After gutting its funding by $120m over four years in the 2014 federal budget, and severely reducing its enforcement capabilities, the Coalition Government is now looking to restore the Australian Securities and Investments Commission’s (ASIC) funding in a bid to stymie Labor’s call for a banking Royal Commission. From The Guardian:
Federal cabinet met on Monday and considered a suite of policies to boost the resources of the Australian Securities and Investments Commission (Asic), with its proposals to be taken to a party room meeting on Tuesday…
The proposals considered by the Turnbull cabinet could involve restoring all of the $120m funding that Asic lost in the Abbott government’s 2014 budget.
It also considered introducing a tougher regime of civil penalties, and giving Asic product intervention powers…
Labor says a review of speeches and public comments from Asic executives from the past two years shows the regulator has warned the government on 41 occasions that it is unable to do its job properly without greater powers and resourcing.
“In October 2014, Asic chairman Greg Medcraft declared that Australia was a ‘paradise’ for white-collar criminals because of its soft punishments of corporate offences, calling on the government to give the regulator the power to impose harsher jail terms and bigger penalties for white-collar crime,” Bowen said.
“Asic has been calling on this government to take action repeatedly in public and parliamentary forums.”
So the Coalition cut ASIC’s funding, thereby reducing its capabilities, and is now scrambling to bolster it back up to counter Labor’s call for a banking Royal Commission. We can only see this as another politically driven policy switch which again sells the Australian people short.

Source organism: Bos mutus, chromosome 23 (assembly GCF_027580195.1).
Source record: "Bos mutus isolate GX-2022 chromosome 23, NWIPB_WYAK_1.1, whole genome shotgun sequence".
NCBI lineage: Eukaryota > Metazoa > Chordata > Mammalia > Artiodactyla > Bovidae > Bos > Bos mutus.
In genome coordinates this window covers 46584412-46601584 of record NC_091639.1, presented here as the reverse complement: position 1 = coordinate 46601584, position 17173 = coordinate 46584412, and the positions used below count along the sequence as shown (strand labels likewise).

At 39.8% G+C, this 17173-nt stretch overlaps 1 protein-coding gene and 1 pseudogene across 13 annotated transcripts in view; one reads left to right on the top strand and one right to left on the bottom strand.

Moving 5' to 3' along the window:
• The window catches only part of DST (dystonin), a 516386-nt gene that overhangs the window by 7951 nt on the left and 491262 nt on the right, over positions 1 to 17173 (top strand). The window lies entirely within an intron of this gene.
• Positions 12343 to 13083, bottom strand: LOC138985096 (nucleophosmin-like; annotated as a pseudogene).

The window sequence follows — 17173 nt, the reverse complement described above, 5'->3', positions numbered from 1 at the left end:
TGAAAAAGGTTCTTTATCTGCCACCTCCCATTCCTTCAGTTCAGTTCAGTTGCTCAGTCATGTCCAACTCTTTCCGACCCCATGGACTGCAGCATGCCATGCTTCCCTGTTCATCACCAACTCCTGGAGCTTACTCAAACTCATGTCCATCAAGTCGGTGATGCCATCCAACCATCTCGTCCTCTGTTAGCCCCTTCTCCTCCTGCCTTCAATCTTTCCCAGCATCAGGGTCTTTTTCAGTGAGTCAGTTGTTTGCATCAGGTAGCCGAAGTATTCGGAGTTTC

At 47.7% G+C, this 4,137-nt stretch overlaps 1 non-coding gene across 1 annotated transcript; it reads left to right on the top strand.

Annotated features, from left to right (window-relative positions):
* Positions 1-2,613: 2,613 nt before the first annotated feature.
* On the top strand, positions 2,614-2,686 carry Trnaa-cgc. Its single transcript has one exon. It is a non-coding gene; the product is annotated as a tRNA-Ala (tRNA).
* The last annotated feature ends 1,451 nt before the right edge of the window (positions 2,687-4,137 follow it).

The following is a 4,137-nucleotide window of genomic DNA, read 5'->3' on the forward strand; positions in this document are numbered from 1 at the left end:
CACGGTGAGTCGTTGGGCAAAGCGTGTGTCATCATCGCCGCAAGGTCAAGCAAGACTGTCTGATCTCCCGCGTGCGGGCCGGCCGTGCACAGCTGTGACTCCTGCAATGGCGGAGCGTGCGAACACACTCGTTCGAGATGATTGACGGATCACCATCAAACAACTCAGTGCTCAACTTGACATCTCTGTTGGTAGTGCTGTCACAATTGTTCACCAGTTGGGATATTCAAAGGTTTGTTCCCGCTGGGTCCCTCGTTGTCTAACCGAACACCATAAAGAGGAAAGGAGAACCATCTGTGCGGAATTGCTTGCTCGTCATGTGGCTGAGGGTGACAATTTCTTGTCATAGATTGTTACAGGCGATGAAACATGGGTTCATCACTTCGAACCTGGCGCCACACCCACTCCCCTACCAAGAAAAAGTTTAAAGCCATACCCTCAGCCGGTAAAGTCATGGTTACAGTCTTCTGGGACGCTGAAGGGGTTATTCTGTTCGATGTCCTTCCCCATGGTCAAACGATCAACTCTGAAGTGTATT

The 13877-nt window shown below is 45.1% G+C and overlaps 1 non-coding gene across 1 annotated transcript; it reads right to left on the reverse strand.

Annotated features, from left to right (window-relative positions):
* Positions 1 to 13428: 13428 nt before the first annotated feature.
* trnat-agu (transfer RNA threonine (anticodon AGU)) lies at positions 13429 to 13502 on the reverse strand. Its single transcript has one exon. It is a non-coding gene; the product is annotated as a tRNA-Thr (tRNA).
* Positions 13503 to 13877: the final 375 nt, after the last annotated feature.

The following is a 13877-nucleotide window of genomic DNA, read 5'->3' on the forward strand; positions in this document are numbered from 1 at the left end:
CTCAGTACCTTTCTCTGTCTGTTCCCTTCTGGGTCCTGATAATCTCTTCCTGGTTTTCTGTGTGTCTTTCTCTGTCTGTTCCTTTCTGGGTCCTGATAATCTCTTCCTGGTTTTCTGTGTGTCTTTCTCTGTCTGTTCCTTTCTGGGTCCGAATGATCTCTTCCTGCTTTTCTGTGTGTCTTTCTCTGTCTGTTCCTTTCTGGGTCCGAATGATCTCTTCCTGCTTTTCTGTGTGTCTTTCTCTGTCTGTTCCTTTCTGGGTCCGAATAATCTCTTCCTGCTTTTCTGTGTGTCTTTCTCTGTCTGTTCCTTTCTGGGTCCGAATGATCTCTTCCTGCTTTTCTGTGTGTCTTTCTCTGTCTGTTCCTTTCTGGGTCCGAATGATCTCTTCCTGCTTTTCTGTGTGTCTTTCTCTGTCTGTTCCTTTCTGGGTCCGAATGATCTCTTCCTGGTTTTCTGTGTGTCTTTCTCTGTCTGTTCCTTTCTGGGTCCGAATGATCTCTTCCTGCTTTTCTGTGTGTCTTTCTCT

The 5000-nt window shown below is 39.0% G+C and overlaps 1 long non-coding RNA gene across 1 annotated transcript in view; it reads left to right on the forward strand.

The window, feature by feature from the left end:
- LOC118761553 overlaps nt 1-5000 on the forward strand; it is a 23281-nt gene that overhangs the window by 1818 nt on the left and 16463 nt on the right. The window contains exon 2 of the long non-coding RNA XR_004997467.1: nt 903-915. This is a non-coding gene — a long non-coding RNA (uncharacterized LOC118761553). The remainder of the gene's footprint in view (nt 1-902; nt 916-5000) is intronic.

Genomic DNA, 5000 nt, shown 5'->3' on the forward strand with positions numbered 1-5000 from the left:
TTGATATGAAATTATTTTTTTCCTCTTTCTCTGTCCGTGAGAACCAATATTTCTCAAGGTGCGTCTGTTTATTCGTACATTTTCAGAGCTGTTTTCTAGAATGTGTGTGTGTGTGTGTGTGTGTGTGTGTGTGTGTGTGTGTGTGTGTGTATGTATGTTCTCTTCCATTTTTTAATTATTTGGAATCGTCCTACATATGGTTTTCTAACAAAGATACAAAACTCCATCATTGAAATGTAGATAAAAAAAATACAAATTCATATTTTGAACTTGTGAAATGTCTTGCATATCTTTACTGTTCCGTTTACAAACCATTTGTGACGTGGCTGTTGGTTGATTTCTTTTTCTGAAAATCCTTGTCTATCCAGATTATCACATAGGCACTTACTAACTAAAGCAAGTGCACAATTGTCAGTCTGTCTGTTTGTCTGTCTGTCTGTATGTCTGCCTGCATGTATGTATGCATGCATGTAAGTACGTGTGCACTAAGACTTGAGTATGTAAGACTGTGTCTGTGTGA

Refunding ASIC before we even understand where it went wrong is absurd. That’s the point of the Royal Commission, to discover where and how Australia’s financial architecture needs improvement, from Chanticleer:
Shadow treasurer Chris Bowen’s office is receptive to calls from Labor’s anti-banking zealots and others outside the party to ensure the royal commission explores the idea of creating a specialist government organisation for investigating corporate fraud.
The model for this can be found in the United Kingdom and New Zealand which both have serious fraud offices. In each case, the SFO is a specialist prosecuting authority that tackles complex, fraud, bribery and corruption.
In the UK, the SFO is investigating Tesco, LIBOR, Rolls-Royce, GlaxoSmithKline and Barclays Bank. In New Zealand, the SFO is investigating a range of themes including large scale mortgage fraud.
Anti-banking campaigner and Labor senator, Sam Dastyari, is on the record as supporting the idea of a SFO in Australia. During the inquiry into ASIC in 2013-2014, Dastyari and other members of the Senate Economic References Committee visited New Zealand to examine the operations of that country’s SFO.
We also know a large majority favour the Royal Commission.
Yet again we have Labor setting the policy agenda and the Turnbull Government reacting with poor second hand policy on the run that can only do it political harm.